Posted on: September 15th, 2016
As specialist fraud and asset recovery lawyers, we regularly successfully pursue those behind the commission of economic wrongdoing as well as those who have assisted in such wrongdoing.
However, whilst there are various available methods of pursuing perpetrators on a civil basis (with which we are well versed), moves are again afoot to seek to plug gaps in the criminal sphere.
In July 2014, we reported upon the Head of the SFO’s proposal to extend the ambit of section 7 of the Bribery Act 2010 for corporates “failing to prevent” acts of employees (see http://www.pcblitigation.com/media/potential-corporate-fraud-amendment-to-bribery-act-2010/).
Posted on: July 22nd, 2016
In figures published on 21 July 2016, the Office for National Statistics has estimated that there were 3.8 million instances of fraud in England and Wales in the 12 months to the end of March. This highlights the extent to which fraud has permeated all levels of society.
However, and notwithstanding the options available to victims of fraud, it would appear that only a low proportion of victims report such incidents. In the absence of specialist assistance, victims are often left with no redress and fraudsters can get away with their ill-gotten gains.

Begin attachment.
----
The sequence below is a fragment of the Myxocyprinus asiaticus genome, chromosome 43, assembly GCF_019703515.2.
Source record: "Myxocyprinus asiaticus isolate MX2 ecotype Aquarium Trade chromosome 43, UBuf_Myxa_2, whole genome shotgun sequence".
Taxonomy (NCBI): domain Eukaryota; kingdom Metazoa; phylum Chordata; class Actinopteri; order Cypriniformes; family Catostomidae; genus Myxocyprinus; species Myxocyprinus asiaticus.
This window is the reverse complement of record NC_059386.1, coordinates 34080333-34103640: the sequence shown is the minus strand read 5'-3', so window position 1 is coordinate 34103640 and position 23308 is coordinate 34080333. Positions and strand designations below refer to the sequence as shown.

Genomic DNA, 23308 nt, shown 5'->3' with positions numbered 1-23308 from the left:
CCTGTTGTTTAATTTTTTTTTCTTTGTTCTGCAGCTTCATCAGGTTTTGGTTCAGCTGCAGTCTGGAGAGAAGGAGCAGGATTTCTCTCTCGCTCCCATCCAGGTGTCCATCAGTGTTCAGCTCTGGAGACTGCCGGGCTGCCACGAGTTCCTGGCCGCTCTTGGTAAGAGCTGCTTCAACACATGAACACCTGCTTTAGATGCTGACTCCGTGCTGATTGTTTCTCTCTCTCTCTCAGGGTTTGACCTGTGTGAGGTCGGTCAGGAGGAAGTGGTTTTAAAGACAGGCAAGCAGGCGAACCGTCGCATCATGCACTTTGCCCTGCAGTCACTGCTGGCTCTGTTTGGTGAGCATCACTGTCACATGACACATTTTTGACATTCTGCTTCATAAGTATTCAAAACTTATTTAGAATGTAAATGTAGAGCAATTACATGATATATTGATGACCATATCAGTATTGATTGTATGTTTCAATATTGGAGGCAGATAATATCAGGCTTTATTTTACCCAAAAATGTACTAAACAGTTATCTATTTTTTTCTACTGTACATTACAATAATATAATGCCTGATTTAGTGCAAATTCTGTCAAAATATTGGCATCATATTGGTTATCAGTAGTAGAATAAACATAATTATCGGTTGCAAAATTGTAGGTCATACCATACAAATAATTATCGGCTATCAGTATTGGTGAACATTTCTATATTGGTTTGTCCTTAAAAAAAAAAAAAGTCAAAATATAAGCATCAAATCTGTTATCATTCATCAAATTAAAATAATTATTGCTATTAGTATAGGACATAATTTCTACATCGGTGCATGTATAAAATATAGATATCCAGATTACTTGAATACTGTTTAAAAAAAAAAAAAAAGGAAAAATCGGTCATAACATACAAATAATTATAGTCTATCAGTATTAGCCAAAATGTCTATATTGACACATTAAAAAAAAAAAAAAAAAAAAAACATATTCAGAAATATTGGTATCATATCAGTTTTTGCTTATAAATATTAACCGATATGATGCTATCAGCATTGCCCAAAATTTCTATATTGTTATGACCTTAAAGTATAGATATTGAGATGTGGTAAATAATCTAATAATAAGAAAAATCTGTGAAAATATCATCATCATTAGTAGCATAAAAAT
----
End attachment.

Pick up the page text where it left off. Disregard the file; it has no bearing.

Posted on: June 2nd, 2016
As from April 2016 there is a mandatory obligation on UK companies to maintain a register of the individual(s) who ultimately owns or controls more than 25% of a company’s shares or voting rights. From June 2016 details contained on the register (known as the Register of People with Significant Control (“PSC”)) are to be filed at Companies House and shall thereafter be made public. The register must detail the full name, date of birth, nationality, country of residence, residential address and service address of the individual(s) concerned, along with the date on which the interest was acquired and details of how it is held.